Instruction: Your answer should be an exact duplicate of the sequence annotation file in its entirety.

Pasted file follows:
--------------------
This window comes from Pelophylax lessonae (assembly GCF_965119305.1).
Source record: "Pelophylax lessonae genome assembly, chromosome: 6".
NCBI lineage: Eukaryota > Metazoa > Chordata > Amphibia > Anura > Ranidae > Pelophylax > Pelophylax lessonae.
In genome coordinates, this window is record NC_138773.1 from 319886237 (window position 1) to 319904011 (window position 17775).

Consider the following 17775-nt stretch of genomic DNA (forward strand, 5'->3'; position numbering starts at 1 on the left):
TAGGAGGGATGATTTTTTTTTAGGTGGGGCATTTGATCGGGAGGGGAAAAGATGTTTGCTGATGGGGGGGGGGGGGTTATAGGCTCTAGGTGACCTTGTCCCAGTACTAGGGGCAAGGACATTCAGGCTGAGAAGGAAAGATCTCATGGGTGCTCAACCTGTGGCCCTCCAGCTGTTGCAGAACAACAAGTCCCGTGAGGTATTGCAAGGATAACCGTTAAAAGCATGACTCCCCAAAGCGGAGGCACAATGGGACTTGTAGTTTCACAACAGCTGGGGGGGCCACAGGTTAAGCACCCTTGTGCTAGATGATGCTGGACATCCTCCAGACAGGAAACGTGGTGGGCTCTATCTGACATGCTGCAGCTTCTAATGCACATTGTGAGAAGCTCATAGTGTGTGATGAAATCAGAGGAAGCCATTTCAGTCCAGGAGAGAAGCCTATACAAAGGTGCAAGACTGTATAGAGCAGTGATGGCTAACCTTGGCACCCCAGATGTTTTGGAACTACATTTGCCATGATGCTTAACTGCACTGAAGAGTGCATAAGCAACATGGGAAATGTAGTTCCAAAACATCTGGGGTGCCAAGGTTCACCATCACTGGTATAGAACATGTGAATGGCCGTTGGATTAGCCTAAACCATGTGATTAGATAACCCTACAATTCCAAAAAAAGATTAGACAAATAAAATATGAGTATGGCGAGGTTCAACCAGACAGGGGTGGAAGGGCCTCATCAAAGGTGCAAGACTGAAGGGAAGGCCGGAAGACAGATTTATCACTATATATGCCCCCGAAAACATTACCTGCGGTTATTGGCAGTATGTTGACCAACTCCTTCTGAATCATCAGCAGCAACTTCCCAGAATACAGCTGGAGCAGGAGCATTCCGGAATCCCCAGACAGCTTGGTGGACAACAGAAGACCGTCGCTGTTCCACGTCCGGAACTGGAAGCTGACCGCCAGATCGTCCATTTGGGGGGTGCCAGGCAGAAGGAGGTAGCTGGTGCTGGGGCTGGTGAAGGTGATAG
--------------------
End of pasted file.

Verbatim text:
This window comes from Pelophylax lessonae (assembly GCF_965119305.1).
Source record: "Pelophylax lessonae genome assembly, chromosome: 6".
NCBI lineage: Eukaryota > Metazoa > Chordata > Amphibia > Anura > Ranidae > Pelophylax > Pelophylax lessonae.
In genome coordinates, this window is record NC_138773.1 from 319886237 (window position 1) to 319904011 (window position 17775).

Consider the following 17775-nt stretch of genomic DNA (forward strand, 5'->3'; position numbering starts at 1 on the left):
TAGGAGGGATGATTTTTTTTTAGGTGGGGCATTTGATCGGGAGGGGAAAAGATGTTTGCTGATGGGGGGGGGGGGGTTATAGGCTCTAGGTGACCTTGTCCCAGTACTAGGGGCAAGGACATTCAGGCTGAGAAGGAAAGATCTCATGGGTGCTCAACCTGTGGCCCTCCAGCTGTTGCAGAACAACAAGTCCCGTGAGGTATTGCAAGGATAACCGTTAAAAGCATGACTCCCCAAAGCGGAGGCACAATGGGACTTGTAGTTTCACAACAGCTGGGGGGGCCACAGGTTAAGCACCCTTGTGCTAGATGATGCTGGACATCCTCCAGACAGGAAACGTGGTGGGCTCTATCTGACATGCTGCAGCTTCTAATGCACATTGTGAGAAGCTCATAGTGTGTGATGAAATCAGAGGAAGCCATTTCAGTCCAGGAGAGAAGCCTATACAAAGGTGCAAGACTGTATAGAGCAGTGATGGCTAACCTTGGCACCCCAGATGTTTTGGAACTACATTTGCCATGATGCTTAACTGCACTGAAGAGTGCATAAGCAACATGGGAAATGTAGTTCCAAAACATCTGGGGTGCCAAGGTTCACCATCACTGGTATAGAACATGTGAATGGCCGTTGGATTAGCCTAAACCATGTGATTAGATAACCCTACAATTCCAAAAAAAGATTAGACAAATAAAATATGAGTATGGCGAGGTTCAACCAGACAGGGGTGGAAGGGCCTCATCAAAGGTGCAAGACTGAAGGGAAGGCCGGAAGACAGATTTATCACTATATATGCCCCCGAAAACATTACCTGCGGTTATTGGCAGTATGTTGACCAACTCCTTCTGAATCATCAGCAGCAACTTCCCAGAATACAGCTGGAGCAGGAGCATTCCGGAATCCCCAGACAGCTTGGTGGACAACAGAAGACCGTCGCTGTTCCACGTCCGGAACTGGAAGCTGACCGCCAGATCGTCCATTTGGGGGGTGCCAGGCAGAAGGAGGTAGCTGGTGCTGGGGCTGGTGAAGGTGATAG